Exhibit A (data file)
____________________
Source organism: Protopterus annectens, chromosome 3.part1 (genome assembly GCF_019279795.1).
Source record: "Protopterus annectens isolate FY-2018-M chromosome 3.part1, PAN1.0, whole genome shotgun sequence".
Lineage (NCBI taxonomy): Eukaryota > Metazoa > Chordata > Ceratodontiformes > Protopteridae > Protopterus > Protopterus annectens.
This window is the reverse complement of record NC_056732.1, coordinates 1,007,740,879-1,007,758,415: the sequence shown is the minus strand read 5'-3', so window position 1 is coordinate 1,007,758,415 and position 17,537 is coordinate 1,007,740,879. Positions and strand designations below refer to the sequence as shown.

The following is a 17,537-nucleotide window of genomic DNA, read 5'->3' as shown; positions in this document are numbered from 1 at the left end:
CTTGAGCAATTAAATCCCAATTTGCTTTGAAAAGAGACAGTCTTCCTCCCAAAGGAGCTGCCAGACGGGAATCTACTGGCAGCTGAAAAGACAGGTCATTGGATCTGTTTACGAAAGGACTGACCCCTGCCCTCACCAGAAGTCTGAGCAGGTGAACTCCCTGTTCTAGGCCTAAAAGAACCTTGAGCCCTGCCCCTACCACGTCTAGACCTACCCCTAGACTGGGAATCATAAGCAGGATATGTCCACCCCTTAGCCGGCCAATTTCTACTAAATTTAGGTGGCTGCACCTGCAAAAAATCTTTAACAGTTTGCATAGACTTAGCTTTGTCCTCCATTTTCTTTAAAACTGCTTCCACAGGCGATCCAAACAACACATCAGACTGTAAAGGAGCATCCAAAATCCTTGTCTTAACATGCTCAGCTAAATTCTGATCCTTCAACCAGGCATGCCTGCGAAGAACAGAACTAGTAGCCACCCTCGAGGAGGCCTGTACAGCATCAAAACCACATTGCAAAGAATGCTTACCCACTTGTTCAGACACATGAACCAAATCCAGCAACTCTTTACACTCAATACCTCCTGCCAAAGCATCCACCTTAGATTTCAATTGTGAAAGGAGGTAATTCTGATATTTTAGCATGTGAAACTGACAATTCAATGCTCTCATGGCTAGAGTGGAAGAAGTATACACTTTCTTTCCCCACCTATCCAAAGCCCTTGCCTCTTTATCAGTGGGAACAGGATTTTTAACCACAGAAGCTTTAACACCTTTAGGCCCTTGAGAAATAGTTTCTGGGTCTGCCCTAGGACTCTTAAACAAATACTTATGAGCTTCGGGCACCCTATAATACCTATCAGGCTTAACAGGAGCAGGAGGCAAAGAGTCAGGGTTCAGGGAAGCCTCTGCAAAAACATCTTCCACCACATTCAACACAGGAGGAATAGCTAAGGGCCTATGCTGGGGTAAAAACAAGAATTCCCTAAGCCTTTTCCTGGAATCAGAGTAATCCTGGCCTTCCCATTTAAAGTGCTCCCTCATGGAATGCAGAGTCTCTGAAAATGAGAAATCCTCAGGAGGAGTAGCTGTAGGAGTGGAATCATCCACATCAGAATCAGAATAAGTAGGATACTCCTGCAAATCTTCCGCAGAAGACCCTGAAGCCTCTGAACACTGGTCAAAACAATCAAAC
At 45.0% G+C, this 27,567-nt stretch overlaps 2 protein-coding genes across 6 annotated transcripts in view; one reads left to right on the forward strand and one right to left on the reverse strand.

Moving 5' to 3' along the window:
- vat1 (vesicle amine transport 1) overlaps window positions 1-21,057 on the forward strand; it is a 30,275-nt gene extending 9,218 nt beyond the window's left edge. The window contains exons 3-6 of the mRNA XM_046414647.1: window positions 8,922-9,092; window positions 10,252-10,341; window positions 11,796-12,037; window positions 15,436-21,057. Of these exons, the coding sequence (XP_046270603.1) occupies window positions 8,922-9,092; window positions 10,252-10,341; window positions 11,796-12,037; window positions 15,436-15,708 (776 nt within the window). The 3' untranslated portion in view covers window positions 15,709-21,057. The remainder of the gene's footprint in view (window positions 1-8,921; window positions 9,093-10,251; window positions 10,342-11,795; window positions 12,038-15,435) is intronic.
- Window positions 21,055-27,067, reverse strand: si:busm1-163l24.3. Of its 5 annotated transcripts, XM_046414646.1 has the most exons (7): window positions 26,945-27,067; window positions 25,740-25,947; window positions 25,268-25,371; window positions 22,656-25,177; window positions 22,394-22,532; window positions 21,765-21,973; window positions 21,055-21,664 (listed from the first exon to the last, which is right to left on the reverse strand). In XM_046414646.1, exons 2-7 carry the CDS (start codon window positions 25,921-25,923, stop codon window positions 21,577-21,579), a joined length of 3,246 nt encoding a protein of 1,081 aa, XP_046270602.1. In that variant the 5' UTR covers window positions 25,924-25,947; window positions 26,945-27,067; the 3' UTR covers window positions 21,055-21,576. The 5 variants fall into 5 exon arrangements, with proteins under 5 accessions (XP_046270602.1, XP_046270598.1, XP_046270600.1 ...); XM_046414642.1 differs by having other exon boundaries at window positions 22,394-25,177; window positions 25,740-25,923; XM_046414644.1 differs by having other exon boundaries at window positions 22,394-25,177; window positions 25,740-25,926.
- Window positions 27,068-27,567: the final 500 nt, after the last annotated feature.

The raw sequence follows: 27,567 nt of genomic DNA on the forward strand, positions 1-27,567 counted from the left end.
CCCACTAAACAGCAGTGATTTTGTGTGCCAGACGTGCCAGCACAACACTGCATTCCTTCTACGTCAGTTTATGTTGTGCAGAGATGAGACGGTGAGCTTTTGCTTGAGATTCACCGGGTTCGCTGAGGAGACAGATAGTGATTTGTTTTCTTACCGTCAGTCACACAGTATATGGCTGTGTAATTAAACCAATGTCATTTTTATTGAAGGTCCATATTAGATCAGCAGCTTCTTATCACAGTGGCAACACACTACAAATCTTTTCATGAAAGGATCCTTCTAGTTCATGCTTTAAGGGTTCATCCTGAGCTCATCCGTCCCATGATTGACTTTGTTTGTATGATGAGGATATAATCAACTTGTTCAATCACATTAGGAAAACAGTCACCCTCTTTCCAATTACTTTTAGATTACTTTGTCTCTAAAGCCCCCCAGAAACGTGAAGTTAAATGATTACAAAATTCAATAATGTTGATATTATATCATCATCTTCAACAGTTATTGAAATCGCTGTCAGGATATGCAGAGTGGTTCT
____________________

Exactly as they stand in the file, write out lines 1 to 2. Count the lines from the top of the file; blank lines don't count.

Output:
Source organism: Protopterus annectens, chromosome 3.part1 (genome assembly GCF_019279795.1).
Source record: "Protopterus annectens isolate FY-2018-M chromosome 3.part1, PAN1.0, whole genome shotgun sequence".